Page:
Deputy Prime Minister Sar Kheng on Thursday offered a definition of “patriotism”, claiming the term should not be applied to people who “shout” from abroad but reserved for those who remain with the people no matter the situation.
Sar Kheng is currently acting prime minister while Hun Sen attends the second Belt and Road Forum for International Cooperation in Beijing from Thursday to Monday.
“Some people just shout while living abroad. They shout from overseas that they are more patriotic than those who stay in the country. We are in the country and serving the people every day, but they don’t consider us patriotic.
“They said that it is they, who are abroad, who are more patriotic – but let them say what they want,” Sar Kheng said while delivering food aid on Thursday to 279 families affected by storms in Battambang province’s Thma Koul district.
“But what exactly is patriotism? Patriotism comes from when the nation is in a time of suffering, when the people are suffering, we have to stay with them and we have to protect them and the country’s territory and independence, to ensure the country is at peace and secure and developing. This is patriotism.
“Patriotism is not just spoken from the lips or written on paper, it is when we refuse to leave our people behind and stay with them no matter what – this is real patriotism,” he said.
‘The CPP never left the people’
Sar Kheng, who is also Minister of Interior, said his Cambodian People’s Party (CPP) had never fled and abandoned the people.
He added that people would know who had really helped them, and they would vote for those who had come to their aid.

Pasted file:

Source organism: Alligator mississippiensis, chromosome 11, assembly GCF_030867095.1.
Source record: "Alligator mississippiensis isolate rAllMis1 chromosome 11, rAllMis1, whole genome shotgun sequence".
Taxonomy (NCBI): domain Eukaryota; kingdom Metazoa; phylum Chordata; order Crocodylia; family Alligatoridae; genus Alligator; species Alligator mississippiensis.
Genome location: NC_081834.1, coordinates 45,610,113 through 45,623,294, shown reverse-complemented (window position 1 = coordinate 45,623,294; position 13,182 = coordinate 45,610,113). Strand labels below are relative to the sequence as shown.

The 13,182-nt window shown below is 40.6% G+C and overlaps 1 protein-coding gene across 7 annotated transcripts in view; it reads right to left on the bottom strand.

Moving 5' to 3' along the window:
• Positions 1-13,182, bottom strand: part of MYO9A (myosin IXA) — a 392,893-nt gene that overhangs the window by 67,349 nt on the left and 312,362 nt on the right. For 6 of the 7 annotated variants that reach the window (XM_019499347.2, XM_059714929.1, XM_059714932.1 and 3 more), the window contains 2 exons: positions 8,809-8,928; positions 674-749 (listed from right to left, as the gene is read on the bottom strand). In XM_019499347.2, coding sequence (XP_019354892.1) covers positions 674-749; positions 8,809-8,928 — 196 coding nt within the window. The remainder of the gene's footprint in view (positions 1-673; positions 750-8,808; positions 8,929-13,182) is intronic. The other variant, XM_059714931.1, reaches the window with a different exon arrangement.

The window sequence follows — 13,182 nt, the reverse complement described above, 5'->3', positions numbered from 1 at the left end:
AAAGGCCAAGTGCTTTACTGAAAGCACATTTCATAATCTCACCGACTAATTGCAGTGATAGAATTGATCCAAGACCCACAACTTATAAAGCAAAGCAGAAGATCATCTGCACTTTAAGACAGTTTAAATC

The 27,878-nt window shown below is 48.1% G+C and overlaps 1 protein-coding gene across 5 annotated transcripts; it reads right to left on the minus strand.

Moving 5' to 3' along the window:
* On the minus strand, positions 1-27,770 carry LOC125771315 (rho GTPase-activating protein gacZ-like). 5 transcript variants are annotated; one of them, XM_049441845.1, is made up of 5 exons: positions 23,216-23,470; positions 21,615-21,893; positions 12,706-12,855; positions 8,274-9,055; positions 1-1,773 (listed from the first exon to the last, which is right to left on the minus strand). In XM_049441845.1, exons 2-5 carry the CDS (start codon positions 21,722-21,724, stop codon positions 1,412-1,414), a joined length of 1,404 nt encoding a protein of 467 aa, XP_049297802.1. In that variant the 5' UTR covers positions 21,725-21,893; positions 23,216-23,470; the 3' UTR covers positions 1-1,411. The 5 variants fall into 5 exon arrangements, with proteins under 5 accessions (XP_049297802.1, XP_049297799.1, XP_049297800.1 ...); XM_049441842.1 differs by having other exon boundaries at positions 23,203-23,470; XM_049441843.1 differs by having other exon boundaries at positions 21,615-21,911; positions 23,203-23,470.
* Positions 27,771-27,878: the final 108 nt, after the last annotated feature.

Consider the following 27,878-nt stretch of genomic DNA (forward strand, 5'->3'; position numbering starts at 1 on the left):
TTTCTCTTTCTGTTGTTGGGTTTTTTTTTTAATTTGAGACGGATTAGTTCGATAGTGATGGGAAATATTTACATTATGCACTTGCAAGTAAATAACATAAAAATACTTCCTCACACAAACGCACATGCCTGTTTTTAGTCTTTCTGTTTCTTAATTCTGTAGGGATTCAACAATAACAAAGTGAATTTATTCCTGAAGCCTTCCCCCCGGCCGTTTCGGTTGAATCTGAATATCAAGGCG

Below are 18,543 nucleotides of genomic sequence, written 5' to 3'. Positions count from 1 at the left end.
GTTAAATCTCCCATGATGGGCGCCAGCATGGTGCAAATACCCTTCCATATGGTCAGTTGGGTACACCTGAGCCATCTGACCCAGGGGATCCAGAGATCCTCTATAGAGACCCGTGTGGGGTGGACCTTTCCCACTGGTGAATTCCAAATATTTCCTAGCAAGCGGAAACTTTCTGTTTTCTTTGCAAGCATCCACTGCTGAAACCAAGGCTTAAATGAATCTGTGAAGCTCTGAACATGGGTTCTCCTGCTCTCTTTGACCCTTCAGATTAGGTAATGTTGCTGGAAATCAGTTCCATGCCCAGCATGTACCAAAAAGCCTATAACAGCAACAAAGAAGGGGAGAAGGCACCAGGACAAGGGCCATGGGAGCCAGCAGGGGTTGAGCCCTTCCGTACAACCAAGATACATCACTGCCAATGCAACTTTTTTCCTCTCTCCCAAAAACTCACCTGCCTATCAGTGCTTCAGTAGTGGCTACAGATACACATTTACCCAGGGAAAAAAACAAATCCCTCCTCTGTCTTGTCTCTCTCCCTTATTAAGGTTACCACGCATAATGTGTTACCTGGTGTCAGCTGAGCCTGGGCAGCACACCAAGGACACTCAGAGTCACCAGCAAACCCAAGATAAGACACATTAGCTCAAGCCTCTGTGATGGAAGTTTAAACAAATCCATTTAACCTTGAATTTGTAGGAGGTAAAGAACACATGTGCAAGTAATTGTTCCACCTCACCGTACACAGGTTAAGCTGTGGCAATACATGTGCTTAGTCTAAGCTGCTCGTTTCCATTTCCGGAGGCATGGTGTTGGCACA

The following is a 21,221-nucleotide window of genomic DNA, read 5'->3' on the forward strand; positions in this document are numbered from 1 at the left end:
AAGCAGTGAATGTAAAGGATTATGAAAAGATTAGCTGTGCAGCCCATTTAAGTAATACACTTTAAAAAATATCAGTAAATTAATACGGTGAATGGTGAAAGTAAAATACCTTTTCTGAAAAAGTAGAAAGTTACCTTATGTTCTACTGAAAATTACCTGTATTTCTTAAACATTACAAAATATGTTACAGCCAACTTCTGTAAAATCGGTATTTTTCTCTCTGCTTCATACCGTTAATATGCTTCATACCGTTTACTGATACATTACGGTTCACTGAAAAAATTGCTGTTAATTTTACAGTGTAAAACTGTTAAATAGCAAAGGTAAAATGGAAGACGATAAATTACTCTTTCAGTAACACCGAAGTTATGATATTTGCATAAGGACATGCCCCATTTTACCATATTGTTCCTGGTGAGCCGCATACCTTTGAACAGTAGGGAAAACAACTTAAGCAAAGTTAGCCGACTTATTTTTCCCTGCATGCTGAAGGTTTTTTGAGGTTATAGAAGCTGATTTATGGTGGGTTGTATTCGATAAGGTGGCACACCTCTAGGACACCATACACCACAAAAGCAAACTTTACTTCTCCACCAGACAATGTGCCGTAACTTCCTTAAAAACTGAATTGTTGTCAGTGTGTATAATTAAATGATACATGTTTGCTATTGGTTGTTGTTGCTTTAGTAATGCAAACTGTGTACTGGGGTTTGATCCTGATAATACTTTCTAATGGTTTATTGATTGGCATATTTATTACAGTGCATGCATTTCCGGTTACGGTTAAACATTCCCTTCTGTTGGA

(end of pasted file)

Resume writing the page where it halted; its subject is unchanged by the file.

Sar Kheng did not name those he was referring to, but his words were seemingly aimed at the leadership of the Supreme Court-dissolved Cambodian National Rescue Party (CNRP).
Some of the former opposition’s high-ranking officials are currently based abroad, including its “acting president” Sam Rainsy.
Rainsy told The Post via email on Thursday that Prime Minister Hun Sen had fled Cambodia to Vietnam in mid-1977 to escape from the Khmer Rouge.
He added that in 1978 many other current high-ranking CPP officials, including National Assembly president Heng Samrin, subsequently fled the country, not out of any moral conscience but because they feared for their lives due to the genocidal regime’s internal purges.
“Why didn’t they remain in Cambodia in order to – as Sar Kheng says – ‘show their real patriotism, to stay with the people at all times, defend the nation and sovereignty, and development and peace’?” Rainsy said.
Accusing Hun Sen of keeping the Khmer Rouge’s destructive mentality and culture of violence and impunity, he added: “Therefore Cambodian democrats and freedom fighters have to regroup somewhere in a safe place in order to prepare for a toppling of the criminal Hun Sen regime,” he said.
Political analyst Lao Mong Hay said that the then Prince Norodom Sihanouk was himself living in exile during the first half of the 1970s and from 1979 to 1991, and he did not think the King Father was any less patriotic for it.
He continued that he did not think that the current leaders who fled to Vietnam and returned to topple the Khmer Rouge and form the People’s Republic of Kampuchea “were any less patriotic” either.
Mong Hay said Rainsy had worked hard while he was in the Kingdom and had virtually single-handedly helped garment workers get better wages and working conditions, as well as helping stall holders at markets around Phnom Penh secure their rights.
He added that Rainsy had also been punished for pulling out a post while defending the country’s borders, and had nearly been killed in a grenade attack at a demonstration calling for an independent judiciary.
“He went into exile abroad in circumstances not dissimilar to those in which those leaders had fled the country. I don’t think Sam Rainsy is any less patriotic,” he said.